who anchored near the Leeuwin in 1772, were the only Europeans known to have been upon any part of these southern coasts before the advent of Flinders; and the extent of the voyage of Nuyts is by no means clear.
Flinders, as we have seen, laid it down as a guiding principle that he would make so complete a survey of the shores visited by him as to leave little for anybody to do after him. He therefore commenced his work immediately he touched land, constructing his own charts as the ship slowly traversed the curves of the coast. The result was that many corrections and additions to the charts of Vancouver and Dentrecasteaux were made before the entirely new discoveries were commenced. In announcing this fact, Flinders, always generous in his references to good work done by his predecessors, warmly praised the charts prepared by Beautemps-Beaupré, "geographical engineer" of the Recherche. "Perhaps no chart of a coast so little known as this is, will bear a comparison with its original better than this of M. Beaupré," he said. His own charts were of course fuller and more precise, but he made no claim to superiority on this account, modestly observing that he would have been open to reproach if, after following the coast with an outline of M. Beaupré's chart before him, he had not effected improvements where circumstances did not permit so close an examination to be made in 1792.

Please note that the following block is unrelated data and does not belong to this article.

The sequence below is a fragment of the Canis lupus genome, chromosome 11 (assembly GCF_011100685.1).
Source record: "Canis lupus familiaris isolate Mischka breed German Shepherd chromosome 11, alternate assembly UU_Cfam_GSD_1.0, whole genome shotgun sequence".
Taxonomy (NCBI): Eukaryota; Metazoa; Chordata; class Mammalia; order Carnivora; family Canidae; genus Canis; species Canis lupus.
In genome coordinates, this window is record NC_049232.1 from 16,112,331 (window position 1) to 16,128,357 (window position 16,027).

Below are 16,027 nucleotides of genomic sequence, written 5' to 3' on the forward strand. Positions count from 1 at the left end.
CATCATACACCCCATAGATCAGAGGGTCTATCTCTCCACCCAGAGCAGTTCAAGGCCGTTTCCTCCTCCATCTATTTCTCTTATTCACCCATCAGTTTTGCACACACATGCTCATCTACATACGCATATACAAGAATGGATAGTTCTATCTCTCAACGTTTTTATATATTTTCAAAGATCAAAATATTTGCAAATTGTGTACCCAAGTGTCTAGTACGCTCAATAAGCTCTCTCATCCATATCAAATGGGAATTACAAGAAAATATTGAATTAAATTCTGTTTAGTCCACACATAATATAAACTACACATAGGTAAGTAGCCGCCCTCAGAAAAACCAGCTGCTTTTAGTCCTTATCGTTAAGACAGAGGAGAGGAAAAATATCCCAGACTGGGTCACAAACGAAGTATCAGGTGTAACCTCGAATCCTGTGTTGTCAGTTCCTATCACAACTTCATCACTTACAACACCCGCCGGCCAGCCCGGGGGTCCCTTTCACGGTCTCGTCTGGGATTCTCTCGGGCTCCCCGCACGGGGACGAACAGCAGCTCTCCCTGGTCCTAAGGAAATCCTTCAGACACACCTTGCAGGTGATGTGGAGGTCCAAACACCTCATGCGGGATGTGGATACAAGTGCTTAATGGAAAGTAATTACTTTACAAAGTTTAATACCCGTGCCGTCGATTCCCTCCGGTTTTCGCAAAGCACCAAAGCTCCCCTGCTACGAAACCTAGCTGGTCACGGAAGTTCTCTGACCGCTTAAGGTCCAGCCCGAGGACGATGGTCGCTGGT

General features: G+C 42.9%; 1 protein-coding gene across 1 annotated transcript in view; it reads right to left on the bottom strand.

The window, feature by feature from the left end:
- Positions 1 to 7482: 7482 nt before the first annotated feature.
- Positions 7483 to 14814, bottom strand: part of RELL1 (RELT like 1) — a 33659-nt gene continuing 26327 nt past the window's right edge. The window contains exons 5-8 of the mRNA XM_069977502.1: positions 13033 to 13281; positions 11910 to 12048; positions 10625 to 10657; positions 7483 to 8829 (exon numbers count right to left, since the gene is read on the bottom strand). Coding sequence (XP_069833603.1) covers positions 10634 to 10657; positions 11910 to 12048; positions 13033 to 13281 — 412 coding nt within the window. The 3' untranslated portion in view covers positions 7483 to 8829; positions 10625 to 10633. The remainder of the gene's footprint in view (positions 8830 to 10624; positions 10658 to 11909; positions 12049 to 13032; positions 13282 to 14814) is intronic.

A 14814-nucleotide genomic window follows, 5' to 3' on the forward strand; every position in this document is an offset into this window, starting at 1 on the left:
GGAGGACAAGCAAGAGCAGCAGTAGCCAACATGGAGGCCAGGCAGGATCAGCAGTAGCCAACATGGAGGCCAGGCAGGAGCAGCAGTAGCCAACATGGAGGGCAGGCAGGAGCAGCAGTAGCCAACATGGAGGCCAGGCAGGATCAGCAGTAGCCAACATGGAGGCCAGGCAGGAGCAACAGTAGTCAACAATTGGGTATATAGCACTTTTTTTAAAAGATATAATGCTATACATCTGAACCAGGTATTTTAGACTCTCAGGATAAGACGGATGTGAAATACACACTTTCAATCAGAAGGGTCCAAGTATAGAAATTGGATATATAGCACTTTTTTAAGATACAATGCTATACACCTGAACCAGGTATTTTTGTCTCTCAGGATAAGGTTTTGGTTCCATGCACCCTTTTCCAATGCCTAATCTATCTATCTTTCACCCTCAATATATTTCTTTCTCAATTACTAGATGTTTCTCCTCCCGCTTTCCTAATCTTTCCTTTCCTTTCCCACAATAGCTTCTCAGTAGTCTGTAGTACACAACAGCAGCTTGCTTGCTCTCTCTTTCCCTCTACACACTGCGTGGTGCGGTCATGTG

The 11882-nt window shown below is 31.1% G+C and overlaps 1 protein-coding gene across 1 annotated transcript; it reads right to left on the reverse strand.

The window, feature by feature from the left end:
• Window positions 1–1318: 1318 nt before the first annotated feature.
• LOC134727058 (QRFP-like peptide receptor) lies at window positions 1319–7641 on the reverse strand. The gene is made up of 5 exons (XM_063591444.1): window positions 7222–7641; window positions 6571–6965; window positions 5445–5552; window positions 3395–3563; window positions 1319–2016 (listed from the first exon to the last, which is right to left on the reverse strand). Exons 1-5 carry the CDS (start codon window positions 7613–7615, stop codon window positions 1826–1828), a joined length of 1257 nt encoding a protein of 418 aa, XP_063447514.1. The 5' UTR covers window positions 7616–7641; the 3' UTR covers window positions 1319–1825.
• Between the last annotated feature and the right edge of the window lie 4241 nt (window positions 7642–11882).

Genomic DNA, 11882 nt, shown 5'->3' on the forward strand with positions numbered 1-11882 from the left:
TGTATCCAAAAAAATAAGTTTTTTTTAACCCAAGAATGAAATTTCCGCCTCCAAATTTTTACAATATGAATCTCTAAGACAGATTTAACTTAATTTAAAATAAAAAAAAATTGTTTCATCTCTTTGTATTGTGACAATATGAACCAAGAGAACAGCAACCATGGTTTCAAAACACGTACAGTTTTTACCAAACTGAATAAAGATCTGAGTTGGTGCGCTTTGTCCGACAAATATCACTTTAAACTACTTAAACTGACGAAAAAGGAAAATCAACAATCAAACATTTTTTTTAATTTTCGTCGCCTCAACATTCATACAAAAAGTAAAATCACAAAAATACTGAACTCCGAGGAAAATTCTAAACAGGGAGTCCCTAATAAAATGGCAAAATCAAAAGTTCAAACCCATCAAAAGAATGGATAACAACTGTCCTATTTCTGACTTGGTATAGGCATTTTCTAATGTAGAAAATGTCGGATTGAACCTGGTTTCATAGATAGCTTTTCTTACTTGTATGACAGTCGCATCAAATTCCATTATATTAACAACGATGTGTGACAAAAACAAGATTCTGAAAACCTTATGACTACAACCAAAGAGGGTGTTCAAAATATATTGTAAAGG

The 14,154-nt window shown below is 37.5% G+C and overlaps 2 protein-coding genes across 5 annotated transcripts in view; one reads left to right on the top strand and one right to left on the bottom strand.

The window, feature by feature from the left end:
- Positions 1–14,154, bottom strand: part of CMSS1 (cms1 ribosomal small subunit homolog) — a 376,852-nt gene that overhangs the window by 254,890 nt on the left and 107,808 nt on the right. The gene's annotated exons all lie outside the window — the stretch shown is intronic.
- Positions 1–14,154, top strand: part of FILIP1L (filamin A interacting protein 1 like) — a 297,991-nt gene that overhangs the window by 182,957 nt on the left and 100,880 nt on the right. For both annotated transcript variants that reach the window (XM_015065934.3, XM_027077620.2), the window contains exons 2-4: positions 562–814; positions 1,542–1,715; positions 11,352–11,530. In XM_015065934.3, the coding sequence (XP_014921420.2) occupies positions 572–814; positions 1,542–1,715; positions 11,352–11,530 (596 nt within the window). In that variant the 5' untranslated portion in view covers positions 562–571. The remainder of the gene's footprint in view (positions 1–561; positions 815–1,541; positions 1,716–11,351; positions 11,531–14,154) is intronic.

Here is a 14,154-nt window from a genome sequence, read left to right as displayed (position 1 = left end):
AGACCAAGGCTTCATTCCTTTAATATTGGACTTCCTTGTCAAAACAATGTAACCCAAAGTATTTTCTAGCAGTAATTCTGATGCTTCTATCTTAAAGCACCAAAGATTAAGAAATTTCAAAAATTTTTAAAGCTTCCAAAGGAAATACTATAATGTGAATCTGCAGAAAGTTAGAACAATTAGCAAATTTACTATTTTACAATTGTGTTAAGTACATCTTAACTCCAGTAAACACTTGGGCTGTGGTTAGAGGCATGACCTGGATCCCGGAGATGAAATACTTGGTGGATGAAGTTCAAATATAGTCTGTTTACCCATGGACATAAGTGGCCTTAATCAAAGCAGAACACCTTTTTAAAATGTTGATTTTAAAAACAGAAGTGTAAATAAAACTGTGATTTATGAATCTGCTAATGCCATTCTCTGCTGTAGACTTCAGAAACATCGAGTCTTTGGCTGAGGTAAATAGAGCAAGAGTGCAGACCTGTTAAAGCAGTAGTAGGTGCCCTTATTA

Several inland excursions were made, and some of the King George's Sound aboriginals were encountered. Flinders noted down some of their words, and pointed out the difference from words for the same objects used by Port Jackson and Van Diemen's Land natives. An exception to this rule was the word used for calling to a distance—cau-wah! (come here). This is certainly very like the Port Jackson cow-ee, whence comes the